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November 2019 Democratic debate analysis – who is about to emerge to take on Trump?

Democratic presidential candidates clashed in a debate over the future of America, which included topics such as healthcare, racial inequality, and their ability to build a winning coalition to take on President Donald Trump next year. The debate was held in Atlanta, GA, and hosted by all-female moderators from MSNBC and The Washington Post.

The November 20th, 2019 night faceoff came after hours of testimony in the impeachment inquiry of Trump and at a critical juncture in the Democratic race to run against him in 2020. With less than three months before the first voting contests, big questions hang over the front-runners, time is running out for lower-tier candidates to make their move, and new Democrats are launching improbable last-minute bids for the nomination.

First let’s look at the polls going into these 5th Democratic debates as of this November 21, 2019:

2020 Democratic Presidential Nomination Emerson Biden 27, Sanders 27, Warren 20, Buttigieg 7, Harris 3, Yang 4, Bloomberg 1, Gabbard 2, Klobuchar 1, Steyer 2, Booker 1, Castro 1, Bennet 0
2020 Democratic Presidential Nomination Economist/YouGov Biden 30, Sanders 12, Warren 22, Buttigieg 9, Harris 4, Yang 2, Bloomberg, Gabbard 3, Klobuchar 2, Steyer 1, Booker 1, Castro 0, Bennet 1
Democratic Predictit November 2019

Much hoopla has been made than in an Iowa specific poll, Buttigieg is leading by 7 points at 23.5%. Looking at the traders at Predictit prediction markets (see inset chart), Elisabeth Warren still holds the lead as well, noting a sharp rise in Buttigieg. Other notables are that Joe Biden keeps sinking and a new entrant Bloomberg. Buttigieg rise is because he is going all-in (including dumping a lot of cash), in Iowa on a do-or-die campaign to catapult him into Super Tuesday … we shall see if it works.

Democratic Debate Stats November 2019

Looking at the word stats (see inset chart), Warren dominates the stage, followed by Biden. Notables that took oxygen out of the hall were Buttiege, Booker, Klobuchar, and Harris. Sanders, the heartthrob of the Progressives, was fairly silent. Then came the also-rans – even Gabbard.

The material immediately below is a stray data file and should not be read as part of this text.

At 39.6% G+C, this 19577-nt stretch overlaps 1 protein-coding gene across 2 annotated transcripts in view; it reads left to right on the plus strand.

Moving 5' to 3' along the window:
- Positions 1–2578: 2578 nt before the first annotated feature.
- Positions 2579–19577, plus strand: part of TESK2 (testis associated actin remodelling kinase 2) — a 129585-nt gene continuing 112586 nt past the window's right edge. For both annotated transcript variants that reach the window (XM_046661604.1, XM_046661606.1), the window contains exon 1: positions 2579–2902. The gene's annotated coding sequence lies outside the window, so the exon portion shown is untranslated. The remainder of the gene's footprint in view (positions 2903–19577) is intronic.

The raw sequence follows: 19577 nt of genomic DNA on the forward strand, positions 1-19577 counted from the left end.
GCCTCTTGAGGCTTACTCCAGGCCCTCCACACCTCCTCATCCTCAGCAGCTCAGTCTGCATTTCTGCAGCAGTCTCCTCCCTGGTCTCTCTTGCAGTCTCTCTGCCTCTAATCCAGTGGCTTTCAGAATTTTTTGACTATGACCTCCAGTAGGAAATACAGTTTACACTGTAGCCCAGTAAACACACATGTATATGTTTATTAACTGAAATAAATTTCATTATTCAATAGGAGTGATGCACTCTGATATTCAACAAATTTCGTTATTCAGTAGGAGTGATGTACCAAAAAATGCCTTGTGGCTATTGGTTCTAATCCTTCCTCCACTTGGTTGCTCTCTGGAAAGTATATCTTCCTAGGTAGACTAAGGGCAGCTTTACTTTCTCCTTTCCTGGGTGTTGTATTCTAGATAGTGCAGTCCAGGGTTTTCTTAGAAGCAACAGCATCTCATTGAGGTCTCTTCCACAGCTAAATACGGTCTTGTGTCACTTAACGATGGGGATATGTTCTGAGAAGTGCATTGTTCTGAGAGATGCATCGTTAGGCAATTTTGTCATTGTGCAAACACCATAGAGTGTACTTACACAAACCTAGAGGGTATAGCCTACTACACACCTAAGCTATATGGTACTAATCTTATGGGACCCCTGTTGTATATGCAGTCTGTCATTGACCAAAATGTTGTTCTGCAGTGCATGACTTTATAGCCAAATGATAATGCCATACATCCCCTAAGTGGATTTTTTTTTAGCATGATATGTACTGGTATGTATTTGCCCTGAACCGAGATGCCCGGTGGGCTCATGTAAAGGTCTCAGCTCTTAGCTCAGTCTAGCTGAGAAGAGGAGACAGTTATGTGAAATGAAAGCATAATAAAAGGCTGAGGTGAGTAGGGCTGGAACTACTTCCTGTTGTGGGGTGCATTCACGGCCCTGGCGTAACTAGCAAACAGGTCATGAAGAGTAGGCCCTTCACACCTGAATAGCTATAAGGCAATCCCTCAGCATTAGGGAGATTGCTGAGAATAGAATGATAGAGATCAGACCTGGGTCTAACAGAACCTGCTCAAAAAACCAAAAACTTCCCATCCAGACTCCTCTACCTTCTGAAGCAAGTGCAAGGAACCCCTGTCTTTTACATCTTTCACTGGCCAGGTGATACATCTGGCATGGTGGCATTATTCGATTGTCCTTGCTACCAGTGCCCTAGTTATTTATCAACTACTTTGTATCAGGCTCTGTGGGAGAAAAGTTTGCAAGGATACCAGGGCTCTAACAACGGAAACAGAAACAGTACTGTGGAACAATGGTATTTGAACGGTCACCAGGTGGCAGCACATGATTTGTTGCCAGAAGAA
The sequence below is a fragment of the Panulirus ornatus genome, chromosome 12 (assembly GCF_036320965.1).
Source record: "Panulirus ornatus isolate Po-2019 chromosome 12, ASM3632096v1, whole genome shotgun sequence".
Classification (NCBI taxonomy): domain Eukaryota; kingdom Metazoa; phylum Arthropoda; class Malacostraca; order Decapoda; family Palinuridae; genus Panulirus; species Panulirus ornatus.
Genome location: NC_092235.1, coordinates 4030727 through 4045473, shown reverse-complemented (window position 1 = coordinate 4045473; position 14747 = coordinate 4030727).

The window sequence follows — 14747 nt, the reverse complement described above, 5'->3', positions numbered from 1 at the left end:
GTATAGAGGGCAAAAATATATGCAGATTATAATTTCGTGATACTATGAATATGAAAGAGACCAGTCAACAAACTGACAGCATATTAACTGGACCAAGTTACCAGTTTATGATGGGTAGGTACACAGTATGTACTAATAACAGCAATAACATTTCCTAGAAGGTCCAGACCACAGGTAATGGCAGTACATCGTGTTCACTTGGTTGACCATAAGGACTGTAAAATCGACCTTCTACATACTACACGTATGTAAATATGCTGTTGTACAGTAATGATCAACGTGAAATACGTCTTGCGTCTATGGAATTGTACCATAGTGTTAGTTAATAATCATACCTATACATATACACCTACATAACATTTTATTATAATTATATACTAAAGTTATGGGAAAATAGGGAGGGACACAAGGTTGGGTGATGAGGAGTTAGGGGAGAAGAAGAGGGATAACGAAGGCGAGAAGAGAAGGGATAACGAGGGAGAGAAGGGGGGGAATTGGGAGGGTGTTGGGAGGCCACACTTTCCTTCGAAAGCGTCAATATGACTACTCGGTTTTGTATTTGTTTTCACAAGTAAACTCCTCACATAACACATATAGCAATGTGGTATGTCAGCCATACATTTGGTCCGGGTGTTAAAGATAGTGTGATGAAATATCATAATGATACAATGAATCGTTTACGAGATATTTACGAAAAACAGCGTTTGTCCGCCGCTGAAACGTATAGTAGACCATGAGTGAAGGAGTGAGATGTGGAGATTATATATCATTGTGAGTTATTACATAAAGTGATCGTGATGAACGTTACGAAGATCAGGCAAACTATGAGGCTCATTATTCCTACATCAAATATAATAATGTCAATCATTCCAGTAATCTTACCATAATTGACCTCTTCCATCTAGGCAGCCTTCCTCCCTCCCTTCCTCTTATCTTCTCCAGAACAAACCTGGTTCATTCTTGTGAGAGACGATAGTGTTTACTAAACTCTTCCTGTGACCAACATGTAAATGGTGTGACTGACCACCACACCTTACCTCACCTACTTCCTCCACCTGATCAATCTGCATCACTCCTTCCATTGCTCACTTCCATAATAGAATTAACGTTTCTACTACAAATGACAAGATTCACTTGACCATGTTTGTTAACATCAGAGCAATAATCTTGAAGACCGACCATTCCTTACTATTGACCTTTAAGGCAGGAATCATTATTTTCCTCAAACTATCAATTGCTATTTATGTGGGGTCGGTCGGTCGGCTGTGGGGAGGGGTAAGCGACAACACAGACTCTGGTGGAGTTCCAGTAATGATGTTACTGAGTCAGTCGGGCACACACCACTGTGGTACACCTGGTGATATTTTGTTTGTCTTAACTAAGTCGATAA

Looking at the topics discussed (see inset chart), featured foreign policy and the ever-present social justice and identity politics agenda of the left. Beyond this, impeachment and anti-Trump talk were the only kumbaya topics that the Democrats could unify around.

You can look at other analyses here, here, here, and here. But to be frank, this was not a game-changing Democratic debate – fairly a yawner, especially in light of the media circus surrounding the ongoing House Democratic impeachment hearings. There were a few zingers back and forth, but nothing notable. Joe Biden, who is still atop of many national polls, had numerous embarrassing gaffes but managed to make some platitudes on issues like foreign policy. If you want a fun video, here is yet another Biden gaffe from the debate:

Seriously joe? Fight domestic violence by punching … lol, you can’t make this stuff up.

As a note, five of the candidates on stage – Sens. Warren, Klobuchar, Booker, Sanders, and Harris – will be required to sit as jurors if any articles of impeachment are sent to the Senate – though not likely. That could provide a boost to candidates like Buttigieg and Biden, who would be free to campaign in Iowa in the key weeks leading up to the Iowa caucuses.

Here are the key takeaways from this Democratic presidential debate for December 2019:

  • No real movement has or will occur on the Democratic nominee’s polls based upon this debate.
  • The dispersion of support between candidates continues (Biden, Warren, and Sanders – along with the also-rans) potentially leading to a brokered convention – boosting a compromise candidate chances like a Bloomberg (click here).
  • A weak Democratic candidate coming out of this nomination process will motivate a potential third party candidate to become more of a reality – though most likely unsuccessful.

The next Democratic debates will be on December 19, 2019, at Loyola Marymount University in Los Angeles and will be hosted by PBS NewsHour and Politico.

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